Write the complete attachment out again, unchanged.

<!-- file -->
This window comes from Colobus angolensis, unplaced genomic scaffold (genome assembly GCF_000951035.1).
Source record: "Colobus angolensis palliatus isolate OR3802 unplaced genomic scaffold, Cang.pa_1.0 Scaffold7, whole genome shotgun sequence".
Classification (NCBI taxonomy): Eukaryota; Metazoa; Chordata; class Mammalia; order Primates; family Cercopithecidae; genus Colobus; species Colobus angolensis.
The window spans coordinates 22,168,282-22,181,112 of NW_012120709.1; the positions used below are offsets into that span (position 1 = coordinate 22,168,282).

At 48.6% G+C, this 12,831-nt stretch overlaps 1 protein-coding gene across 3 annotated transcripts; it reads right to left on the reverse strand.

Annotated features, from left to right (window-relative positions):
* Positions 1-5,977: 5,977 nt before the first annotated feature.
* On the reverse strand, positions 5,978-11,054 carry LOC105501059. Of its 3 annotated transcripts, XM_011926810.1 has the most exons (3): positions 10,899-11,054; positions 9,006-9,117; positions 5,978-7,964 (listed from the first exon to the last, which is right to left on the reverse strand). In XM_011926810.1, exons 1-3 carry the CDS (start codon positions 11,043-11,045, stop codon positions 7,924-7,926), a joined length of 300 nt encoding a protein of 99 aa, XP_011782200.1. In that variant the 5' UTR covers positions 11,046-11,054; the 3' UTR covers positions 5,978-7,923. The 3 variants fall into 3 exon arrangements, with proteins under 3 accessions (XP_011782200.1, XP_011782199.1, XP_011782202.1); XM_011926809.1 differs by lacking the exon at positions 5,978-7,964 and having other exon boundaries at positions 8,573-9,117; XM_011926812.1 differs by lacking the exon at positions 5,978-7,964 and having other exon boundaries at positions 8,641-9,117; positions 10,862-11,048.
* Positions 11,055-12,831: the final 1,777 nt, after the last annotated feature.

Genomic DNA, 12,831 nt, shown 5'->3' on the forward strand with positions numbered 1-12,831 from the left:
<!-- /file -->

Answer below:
This window comes from Colobus angolensis, unplaced genomic scaffold (genome assembly GCF_000951035.1).
Source record: "Colobus angolensis palliatus isolate OR3802 unplaced genomic scaffold, Cang.pa_1.0 Scaffold7, whole genome shotgun sequence".
Classification (NCBI taxonomy): Eukaryota; Metazoa; Chordata; class Mammalia; order Primates; family Cercopithecidae; genus Colobus; species Colobus angolensis.
The window spans coordinates 22,168,282-22,181,112 of NW_012120709.1; the positions used below are offsets into that span (position 1 = coordinate 22,168,282).

At 48.6% G+C, this 12,831-nt stretch overlaps 1 protein-coding gene across 3 annotated transcripts; it reads right to left on the reverse strand.

Annotated features, from left to right (window-relative positions):
* Positions 1-5,977: 5,977 nt before the first annotated feature.
* On the reverse strand, positions 5,978-11,054 carry LOC105501059. Of its 3 annotated transcripts, XM_011926810.1 has the most exons (3): positions 10,899-11,054; positions 9,006-9,117; positions 5,978-7,964 (listed from the first exon to the last, which is right to left on the reverse strand). In XM_011926810.1, exons 1-3 carry the CDS (start codon positions 11,043-11,045, stop codon positions 7,924-7,926), a joined length of 300 nt encoding a protein of 99 aa, XP_011782200.1. In that variant the 5' UTR covers positions 11,046-11,054; the 3' UTR covers positions 5,978-7,923. The 3 variants fall into 3 exon arrangements, with proteins under 3 accessions (XP_011782200.1, XP_011782199.1, XP_011782202.1); XM_011926809.1 differs by lacking the exon at positions 5,978-7,964 and having other exon boundaries at positions 8,573-9,117; XM_011926812.1 differs by lacking the exon at positions 5,978-7,964 and having other exon boundaries at positions 8,641-9,117; positions 10,862-11,048.
* Positions 11,055-12,831: the final 1,777 nt, after the last annotated feature.

Genomic DNA, 12,831 nt, shown 5'->3' on the forward strand with positions numbered 1-12,831 from the left: